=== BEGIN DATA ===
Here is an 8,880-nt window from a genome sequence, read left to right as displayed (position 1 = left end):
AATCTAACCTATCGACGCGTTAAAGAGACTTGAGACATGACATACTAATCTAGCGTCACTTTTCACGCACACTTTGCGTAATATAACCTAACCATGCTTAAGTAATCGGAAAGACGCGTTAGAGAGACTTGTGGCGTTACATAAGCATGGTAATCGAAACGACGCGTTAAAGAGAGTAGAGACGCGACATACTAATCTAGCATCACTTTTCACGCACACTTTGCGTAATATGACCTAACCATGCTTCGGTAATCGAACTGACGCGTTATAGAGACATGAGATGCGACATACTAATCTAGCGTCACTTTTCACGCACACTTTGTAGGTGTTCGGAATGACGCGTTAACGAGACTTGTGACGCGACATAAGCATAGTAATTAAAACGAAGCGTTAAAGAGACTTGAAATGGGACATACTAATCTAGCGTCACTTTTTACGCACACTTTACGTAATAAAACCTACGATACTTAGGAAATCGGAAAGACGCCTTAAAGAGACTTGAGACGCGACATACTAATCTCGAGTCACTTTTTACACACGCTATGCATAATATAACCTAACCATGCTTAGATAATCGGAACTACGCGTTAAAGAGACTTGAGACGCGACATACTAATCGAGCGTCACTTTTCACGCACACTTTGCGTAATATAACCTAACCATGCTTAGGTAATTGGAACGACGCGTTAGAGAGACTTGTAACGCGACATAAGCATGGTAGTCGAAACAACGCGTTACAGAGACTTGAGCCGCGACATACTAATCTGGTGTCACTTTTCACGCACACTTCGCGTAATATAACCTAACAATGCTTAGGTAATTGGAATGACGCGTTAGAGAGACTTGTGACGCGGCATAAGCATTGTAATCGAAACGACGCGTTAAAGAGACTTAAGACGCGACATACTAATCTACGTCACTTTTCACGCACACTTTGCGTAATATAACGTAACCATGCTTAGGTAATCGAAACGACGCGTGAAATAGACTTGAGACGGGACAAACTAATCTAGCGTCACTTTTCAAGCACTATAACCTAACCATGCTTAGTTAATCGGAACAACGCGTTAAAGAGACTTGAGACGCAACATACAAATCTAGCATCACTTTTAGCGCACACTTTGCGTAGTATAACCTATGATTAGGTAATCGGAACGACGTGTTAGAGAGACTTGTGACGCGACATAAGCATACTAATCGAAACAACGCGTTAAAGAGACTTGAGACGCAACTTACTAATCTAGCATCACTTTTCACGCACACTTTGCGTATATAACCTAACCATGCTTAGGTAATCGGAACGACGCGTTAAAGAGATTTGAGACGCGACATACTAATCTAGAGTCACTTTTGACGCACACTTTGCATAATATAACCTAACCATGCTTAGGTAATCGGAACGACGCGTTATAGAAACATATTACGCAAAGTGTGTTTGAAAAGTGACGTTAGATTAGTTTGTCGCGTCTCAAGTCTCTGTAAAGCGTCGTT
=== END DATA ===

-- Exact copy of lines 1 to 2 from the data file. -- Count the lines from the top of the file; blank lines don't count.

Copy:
Here is an 8,880-nt window from a genome sequence, read left to right as displayed (position 1 = left end):
AATCTAACCTATCGACGCGTTAAAGAGACTTGAGACATGACATACTAATCTAGCGTCACTTTTCACGCACACTTTGCGTAATATAACCTAACCATGCTTAAGTAATCGGAAAGACGCGTTAGAGAGACTTGTGGCGTTACATAAGCATGGTAATCGAAACGACGCGTTAAAGAGAGTAGAGACGCGACATACTAATCTAGCATCACTTTTCACGCACACTTTGCGTAATATGACCTAACCATGCTTCGGTAATCGAACTGACGCGTTATAGAGACATGAGATGCGACATACTAATCTAGCGTCACTTTTCACGCACACTTTGTAGGTGTTCGGAATGACGCGTTAACGAGACTTGTGACGCGACATAAGCATAGTAATTAAAACGAAGCGTTAAAGAGACTTGAAATGGGACATACTAATCTAGCGTCACTTTTTACGCACACTTTACGTAATAAAACCTACGATACTTAGGAAATCGGAAAGACGCCTTAAAGAGACTTGAGACGCGACATACTAATCTCGAGTCACTTTTTACACACGCTATGCATAATATAACCTAACCATGCTTAGATAATCGGAACTACGCGTTAAAGAGACTTGAGACGCGACATACTAATCGAGCGTCACTTTTCACGCACACTTTGCGTAATATAACCTAACCATGCTTAGGTAATTGGAACGACGCGTTAGAGAGACTTGTAACGCGACATAAGCATGGTAGTCGAAACAACGCGTTACAGAGACTTGAGCCGCGACATACTAATCTGGTGTCACTTTTCACGCACACTTCGCGTAATATAACCTAACAATGCTTAGGTAATTGGAATGACGCGTTAGAGAGACTTGTGACGCGGCATAAGCATTGTAATCGAAACGACGCGTTAAAGAGACTTAAGACGCGACATACTAATCTACGTCACTTTTCACGCACACTTTGCGTAATATAACGTAACCATGCTTAGGTAATCGAAACGACGCGTGAAATAGACTTGAGACGGGACAAACTAATCTAGCGTCACTTTTCAAGCACTATAACCTAACCATGCTTAGTTAATCGGAACAACGCGTTAAAGAGACTTGAGACGCAACATACAAATCTAGCATCACTTTTAGCGCACACTTTGCGTAGTATAACCTATGATTAGGTAATCGGAACGACGTGTTAGAGAGACTTGTGACGCGACATAAGCATACTAATCGAAACAACGCGTTAAAGAGACTTGAGACGCAACTTACTAATCTAGCATCACTTTTCACGCACACTTTGCGTATATAACCTAACCATGCTTAGGTAATCGGAACGACGCGTTAAAGAGATTTGAGACGCGACATACTAATCTAGAGTCACTTTTGACGCACACTTTGCATAATATAACCTAACCATGCTTAGGTAATCGGAACGACGCGTTATAGAAACATATTACGCAAAGTGTGTTTGAAAAGTGACGTTAGATTAGTTTGTCGCGTCTCAAGTCTCTGTAAAGCGTCGTT